Over the last year or so, we have begun to see a discernible shift in the public discourse about how automation will affect work. From the early, often dire, predictions about how many jobs will be destroyed by automation, we are now seeing broader recognition that automation affects the component tasks of jobs in more nuanced ways. Automation affects tasks in one of three ways: substituting, augmenting or creating human work.
To strategically understand and optimize work automation organizations and their leaders must: (1) Deconstruct “jobs” and reconfigure the work; (2) Fully understand the range of work automation options (including robotic process automation, cognitive computing and social robotics); (3) Adopt a systematic step-by-step approach to identifying and executing on work automation opportunities.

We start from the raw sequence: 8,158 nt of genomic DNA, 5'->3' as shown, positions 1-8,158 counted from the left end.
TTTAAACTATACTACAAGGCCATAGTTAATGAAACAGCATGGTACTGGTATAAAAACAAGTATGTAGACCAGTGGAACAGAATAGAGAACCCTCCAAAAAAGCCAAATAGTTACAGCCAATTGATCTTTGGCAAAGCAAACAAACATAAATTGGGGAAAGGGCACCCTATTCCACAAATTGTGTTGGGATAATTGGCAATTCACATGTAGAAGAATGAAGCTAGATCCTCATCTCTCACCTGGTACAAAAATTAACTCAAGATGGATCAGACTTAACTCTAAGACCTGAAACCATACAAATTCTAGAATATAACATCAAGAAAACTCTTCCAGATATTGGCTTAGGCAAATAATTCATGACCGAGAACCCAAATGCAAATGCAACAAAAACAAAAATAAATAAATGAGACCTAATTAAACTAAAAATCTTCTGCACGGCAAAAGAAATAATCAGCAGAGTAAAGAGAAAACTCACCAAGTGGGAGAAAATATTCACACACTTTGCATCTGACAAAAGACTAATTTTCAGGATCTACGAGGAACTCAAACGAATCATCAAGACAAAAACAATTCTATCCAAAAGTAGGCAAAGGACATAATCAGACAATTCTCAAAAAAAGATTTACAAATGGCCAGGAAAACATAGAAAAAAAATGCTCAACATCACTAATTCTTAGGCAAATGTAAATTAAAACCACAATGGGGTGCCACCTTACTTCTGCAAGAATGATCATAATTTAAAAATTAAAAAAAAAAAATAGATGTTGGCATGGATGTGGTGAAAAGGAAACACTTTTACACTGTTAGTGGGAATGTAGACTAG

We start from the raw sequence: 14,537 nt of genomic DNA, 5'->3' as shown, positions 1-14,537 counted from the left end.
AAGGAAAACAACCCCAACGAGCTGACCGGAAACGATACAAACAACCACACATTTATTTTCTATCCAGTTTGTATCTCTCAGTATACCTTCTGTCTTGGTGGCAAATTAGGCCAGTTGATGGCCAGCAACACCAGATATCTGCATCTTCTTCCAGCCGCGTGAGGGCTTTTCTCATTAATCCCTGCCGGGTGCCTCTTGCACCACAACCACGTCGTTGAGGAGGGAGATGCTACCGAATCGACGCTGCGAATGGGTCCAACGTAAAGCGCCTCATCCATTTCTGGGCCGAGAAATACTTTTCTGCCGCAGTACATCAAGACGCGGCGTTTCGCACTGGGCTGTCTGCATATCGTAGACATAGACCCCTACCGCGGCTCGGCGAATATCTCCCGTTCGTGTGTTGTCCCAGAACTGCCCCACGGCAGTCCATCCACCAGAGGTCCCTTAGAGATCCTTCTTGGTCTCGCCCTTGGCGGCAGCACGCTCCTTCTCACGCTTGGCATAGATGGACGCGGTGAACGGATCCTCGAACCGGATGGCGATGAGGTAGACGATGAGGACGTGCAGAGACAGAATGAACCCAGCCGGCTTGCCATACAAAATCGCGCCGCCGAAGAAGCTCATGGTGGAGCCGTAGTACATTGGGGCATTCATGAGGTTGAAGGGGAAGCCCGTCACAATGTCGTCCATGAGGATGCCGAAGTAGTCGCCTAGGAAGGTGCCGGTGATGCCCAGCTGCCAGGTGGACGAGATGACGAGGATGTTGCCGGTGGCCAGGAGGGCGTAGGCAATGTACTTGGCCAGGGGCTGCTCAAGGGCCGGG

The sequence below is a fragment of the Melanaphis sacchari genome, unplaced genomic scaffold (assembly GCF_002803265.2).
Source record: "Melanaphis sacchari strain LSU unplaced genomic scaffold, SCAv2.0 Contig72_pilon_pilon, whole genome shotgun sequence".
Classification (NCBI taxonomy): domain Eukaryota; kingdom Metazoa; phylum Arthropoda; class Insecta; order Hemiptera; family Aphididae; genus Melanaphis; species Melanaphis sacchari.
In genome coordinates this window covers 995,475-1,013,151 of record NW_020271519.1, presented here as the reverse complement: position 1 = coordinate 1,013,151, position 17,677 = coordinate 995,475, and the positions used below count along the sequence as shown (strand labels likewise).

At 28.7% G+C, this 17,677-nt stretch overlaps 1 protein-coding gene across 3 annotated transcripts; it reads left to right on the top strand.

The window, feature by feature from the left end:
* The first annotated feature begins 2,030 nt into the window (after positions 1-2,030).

Start with the Work, Not the “Job” or the Technology
Applying automation requires thinking outside the boundaries of traditional jobs, units, hierarchies and processes. The “organization” must be reconsidered as a hub and capital source for an ecosystem of work providers. Those “providers” include AI and automation, but also include “human” sources such as employees, contractors, freelancers, volunteers and partners. As noted above, the optimal combination of these providers seldom appears if you frame the question as, “in which jobs will AI replace humans?” Perhaps the wholesale replacement of humans by AI or robots is 50 years away for some “jobs,” but when you look within those jobs the actual effects are substantial and will occur much faster. Optimal decisions about AI and automation reveal themselves only when you deconstruct and reconfigure the work elements within the jobs.